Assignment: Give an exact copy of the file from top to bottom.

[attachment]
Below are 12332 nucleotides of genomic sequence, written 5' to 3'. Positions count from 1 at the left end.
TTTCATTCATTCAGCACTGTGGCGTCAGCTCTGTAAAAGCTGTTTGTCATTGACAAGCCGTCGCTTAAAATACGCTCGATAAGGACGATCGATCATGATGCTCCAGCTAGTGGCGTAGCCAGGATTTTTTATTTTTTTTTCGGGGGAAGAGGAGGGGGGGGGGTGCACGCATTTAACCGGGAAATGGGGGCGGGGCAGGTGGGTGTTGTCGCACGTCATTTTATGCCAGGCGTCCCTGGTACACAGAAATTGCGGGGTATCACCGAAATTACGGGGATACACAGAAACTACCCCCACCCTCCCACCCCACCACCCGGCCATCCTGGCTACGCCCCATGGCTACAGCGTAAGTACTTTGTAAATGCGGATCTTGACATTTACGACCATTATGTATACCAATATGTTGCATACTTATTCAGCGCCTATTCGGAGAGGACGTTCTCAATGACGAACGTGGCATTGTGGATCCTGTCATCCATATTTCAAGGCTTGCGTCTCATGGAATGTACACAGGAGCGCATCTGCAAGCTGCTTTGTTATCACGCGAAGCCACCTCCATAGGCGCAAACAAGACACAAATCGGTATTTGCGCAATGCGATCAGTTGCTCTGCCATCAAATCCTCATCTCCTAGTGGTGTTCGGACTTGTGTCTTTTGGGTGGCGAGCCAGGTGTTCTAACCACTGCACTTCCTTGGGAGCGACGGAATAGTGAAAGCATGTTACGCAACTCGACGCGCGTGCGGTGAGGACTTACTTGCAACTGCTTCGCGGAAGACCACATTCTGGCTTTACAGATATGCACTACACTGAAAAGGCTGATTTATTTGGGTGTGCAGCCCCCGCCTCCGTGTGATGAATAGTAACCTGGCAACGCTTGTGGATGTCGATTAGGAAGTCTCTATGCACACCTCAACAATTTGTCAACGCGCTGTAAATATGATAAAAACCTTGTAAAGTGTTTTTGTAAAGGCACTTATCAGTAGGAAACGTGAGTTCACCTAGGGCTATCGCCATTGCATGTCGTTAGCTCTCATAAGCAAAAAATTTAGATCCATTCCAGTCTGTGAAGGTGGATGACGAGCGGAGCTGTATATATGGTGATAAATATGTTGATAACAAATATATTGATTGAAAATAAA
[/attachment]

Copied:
Below are 12332 nucleotides of genomic sequence, written 5' to 3'. Positions count from 1 at the left end.
TTTCATTCATTCAGCACTGTGGCGTCAGCTCTGTAAAAGCTGTTTGTCATTGACAAGCCGTCGCTTAAAATACGCTCGATAAGGACGATCGATCATGATGCTCCAGCTAGTGGCGTAGCCAGGATTTTTTATTTTTTTTTCGGGGGAAGAGGAGGGGGGGGGGTGCACGCATTTAACCGGGAAATGGGGGCGGGGCAGGTGGGTGTTGTCGCACGTCATTTTATGCCAGGCGTCCCTGGTACACAGAAATTGCGGGGTATCACCGAAATTACGGGGATACACAGAAACTACCCCCACCCTCCCACCCCACCACCCGGCCATCCTGGCTACGCCCCATGGCTACAGCGTAAGTACTTTGTAAATGCGGATCTTGACATTTACGACCATTATGTATACCAATATGTTGCATACTTATTCAGCGCCTATTCGGAGAGGACGTTCTCAATGACGAACGTGGCATTGTGGATCCTGTCATCCATATTTCAAGGCTTGCGTCTCATGGAATGTACACAGGAGCGCATCTGCAAGCTGCTTTGTTATCACGCGAAGCCACCTCCATAGGCGCAAACAAGACACAAATCGGTATTTGCGCAATGCGATCAGTTGCTCTGCCATCAAATCCTCATCTCCTAGTGGTGTTCGGACTTGTGTCTTTTGGGTGGCGAGCCAGGTGTTCTAACCACTGCACTTCCTTGGGAGCGACGGAATAGTGAAAGCATGTTACGCAACTCGACGCGCGTGCGGTGAGGACTTACTTGCAACTGCTTCGCGGAAGACCACATTCTGGCTTTACAGATATGCACTACACTGAAAAGGCTGATTTATTTGGGTGTGCAGCCCCCGCCTCCGTGTGATGAATAGTAACCTGGCAACGCTTGTGGATGTCGATTAGGAAGTCTCTATGCACACCTCAACAATTTGTCAACGCGCTGTAAATATGATAAAAACCTTGTAAAGTGTTTTTGTAAAGGCACTTATCAGTAGGAAACGTGAGTTCACCTAGGGCTATCGCCATTGCATGTCGTTAGCTCTCATAAGCAAAAAATTTAGATCCATTCCAGTCTGTGAAGGTGGATGACGAGCGGAGCTGTATATATGGTGATAAATATGTTGATAACAAATATATTGATTGAAAATAAA